Visit a Doctor Specialized in Travel Medicine Before Your Next Trip

BY Travel Writer

What is the difference between a travel medicine physician and a general practitioner?

While your regular doctor may have knowledge about what diseases you may encounter when you travel, healthcare professionals at travel clinics are specifically educated on the many various health problems you may encounter around the world. Travel clinics specialize in vaccinations for Meningitis, Polio, Typhoid, and Yellow Fever to name only a few plus medications for diarrhea, malaria, tuberculosis and more. The decision to vaccinate in some cases needs to be weighed versus the risks of the vaccination. That is where the value of a travel medicine doctor comes into play.

If you’re visiting somewhere tropical, subtropical or if you have any chronic health condition such as diabetes or kidney disease, a trip to a travel clinic could provide life-saving recommendations that your general practitioner may not be aware of. Beyond medical concerns, the clinic may also counsel on precautions regarding food, beverages, insect bites, and even pickpockets. They can also clarify which over the counter medicines to pack are best according to your destination.  Of course, all this good advice depends on the doctor and clinic you visit. Lastly, depending on your health insurance a trip to a travel medicine doctor is often covered.

To underscore the issue regarding the decision to vaccinate, here’s an enlighting article by Julian Klapowitz, MD illustrating how and why a doctor skilled in travel medicine could be a good health care partner to seek out when it comes to understanding recommended vs. required vaccinations.


Should Overseas Travelers Get a Yellow Fever Vaccination?
The Benefit vs. The Risk

Julian Klapowitz, MD

Internal Medicine and Travel Medicine

Professor Martin Gore, a leading UK cancer scientist, died on January 10th, reportedly as a result of a Yellow Fever vaccination he had received.

Unfortunately, all vaccinations may have life-threatening side effects. Severe allergic reactions/death can rarely occur after all shots. In our NYC travel vaccination clinic, we review these risks verbally and with VIS’s.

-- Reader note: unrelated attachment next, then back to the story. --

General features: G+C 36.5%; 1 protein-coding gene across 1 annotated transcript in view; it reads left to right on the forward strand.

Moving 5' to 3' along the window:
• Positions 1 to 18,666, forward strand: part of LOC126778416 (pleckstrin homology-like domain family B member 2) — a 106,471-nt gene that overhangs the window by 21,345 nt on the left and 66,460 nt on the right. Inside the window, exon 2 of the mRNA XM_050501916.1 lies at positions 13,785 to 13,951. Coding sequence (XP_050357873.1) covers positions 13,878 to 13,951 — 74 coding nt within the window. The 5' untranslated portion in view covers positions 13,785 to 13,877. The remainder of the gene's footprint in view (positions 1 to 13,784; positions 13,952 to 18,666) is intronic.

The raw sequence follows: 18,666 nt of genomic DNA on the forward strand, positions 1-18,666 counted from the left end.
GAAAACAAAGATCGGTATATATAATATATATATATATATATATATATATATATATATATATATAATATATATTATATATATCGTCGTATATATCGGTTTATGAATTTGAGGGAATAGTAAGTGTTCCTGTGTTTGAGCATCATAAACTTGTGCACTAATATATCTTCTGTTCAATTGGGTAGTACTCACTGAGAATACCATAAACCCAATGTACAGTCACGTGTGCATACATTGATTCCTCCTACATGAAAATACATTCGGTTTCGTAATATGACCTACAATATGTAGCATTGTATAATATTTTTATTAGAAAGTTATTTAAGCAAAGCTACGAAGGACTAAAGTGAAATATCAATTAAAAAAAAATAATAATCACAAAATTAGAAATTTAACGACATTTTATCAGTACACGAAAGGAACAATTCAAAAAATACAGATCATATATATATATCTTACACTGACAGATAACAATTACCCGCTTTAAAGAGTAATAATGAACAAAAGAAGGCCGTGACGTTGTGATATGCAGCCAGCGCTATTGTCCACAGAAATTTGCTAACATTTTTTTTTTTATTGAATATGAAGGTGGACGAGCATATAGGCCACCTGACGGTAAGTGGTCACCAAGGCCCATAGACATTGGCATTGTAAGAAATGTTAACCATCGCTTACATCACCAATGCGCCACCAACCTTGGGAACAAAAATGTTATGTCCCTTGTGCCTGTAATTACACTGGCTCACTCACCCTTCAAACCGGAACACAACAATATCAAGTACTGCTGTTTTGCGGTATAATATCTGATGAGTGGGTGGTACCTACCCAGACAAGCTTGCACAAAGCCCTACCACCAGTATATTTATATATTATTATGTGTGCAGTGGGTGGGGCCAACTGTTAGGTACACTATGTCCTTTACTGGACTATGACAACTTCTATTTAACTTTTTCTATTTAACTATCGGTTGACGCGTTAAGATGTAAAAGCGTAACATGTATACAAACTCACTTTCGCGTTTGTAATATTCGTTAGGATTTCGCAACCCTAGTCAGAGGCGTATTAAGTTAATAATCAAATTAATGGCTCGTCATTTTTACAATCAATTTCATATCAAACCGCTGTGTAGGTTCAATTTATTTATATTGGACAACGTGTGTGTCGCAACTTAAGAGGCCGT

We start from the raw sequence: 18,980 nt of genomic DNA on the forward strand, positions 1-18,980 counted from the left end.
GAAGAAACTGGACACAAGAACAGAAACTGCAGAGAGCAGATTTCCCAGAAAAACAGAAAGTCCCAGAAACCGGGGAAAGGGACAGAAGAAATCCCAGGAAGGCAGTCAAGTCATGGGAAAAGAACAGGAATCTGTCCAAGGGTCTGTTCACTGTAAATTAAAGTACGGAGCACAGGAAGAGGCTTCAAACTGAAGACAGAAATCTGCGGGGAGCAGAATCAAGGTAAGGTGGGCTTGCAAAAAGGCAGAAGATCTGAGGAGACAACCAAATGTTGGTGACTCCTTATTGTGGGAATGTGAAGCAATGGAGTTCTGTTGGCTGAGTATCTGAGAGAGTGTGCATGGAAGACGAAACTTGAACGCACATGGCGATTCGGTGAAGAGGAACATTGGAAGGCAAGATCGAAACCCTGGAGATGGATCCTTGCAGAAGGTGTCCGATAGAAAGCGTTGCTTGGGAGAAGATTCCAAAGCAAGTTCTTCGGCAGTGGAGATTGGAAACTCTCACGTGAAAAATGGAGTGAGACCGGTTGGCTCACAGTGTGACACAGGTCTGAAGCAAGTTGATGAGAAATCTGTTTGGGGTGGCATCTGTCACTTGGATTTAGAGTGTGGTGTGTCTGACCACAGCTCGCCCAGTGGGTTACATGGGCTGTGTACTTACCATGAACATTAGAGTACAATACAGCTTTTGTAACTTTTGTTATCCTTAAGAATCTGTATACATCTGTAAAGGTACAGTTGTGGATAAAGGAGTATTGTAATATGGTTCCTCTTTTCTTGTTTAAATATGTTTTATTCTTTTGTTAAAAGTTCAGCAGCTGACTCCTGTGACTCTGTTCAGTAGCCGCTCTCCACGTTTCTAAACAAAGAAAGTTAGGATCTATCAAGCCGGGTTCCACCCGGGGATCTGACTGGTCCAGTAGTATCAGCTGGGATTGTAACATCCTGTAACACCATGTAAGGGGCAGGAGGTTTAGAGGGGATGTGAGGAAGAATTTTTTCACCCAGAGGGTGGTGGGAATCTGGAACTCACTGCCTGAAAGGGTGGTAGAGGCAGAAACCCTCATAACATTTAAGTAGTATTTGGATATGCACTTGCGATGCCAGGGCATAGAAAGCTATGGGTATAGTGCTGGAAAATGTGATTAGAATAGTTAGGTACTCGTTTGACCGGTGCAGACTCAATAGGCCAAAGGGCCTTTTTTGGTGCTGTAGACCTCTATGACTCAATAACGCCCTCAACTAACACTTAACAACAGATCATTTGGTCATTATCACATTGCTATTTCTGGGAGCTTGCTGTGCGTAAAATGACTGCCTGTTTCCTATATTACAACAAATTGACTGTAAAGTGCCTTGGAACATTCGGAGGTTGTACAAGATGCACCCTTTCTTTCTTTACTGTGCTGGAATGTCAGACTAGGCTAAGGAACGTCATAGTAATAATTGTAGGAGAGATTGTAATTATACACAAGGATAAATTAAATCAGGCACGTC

The issue with the Yellow Fever vaccine, in particular, is that:

  1. A) It can also cause severe neurologic and multi-organ side-effects (in addition to allergic reactions).
  2. B) The actual risk of getting yellow fever disease during travel is not always easy to determine and is sometimes not much higher than the risk of the vaccination.

The Disease: Yellow Fever is a potentially life-threatening mosquito-borne viral illness. An estimated 15% of people infected with Yellow Fever will develop severe illness and up to about half of those people die of complications. The vaccination is nearly 100% effective at protecting against the disease.

The Risk of Getting the Disease: Generally, in West Africa, 50 per 100,000 travelers having a 2-week stay will develop severe illness and, for South America, it is 5 per 100,000(Centers for Disease Control and Prevention, 2018). The risk varies significantly, though, with the specific location, length of trip, activities during the trip, and whether or not there is an outbreak of the disease.

The Risk of the Shot: The risk of the severe/life-threatening side effects from the vaccine is approximately 1.1 per 100,000 people vaccinated for age under 60 and 3.4 per 100,000 in ≥60 (Centers For Disease Control and Prevention, 2018).

So, if the risk of the disease is very low (for instance, traveling to a country in S. America for a few days where Yellow Fever is present at low levels), the risk of the vaccine is close to the risk of getting the disease, particularly if a traveler is older.

Other factors that need to be taken under consideration: a traveler’s health, what medications they take (immune suppressants), and whether or not the Yellow Fever vaccination is REQUIRED for the trip (as opposed to RECOMMENDED…I will address this subject in a later post).

Bottom line: The Yellow Fever shot, and all other vaccinations, carry risk. Thoroughly reviewing what is needed on your trip with a Travel Health Care Professional will not eliminate that risk, but it will help ensure you are getting only the shots you need. As with Yellow Fever, in particular, the decision to vaccinate for travel is not as simple as it may sometimes seem.

Doctor Klapowitz has more interesting and important information you can find here: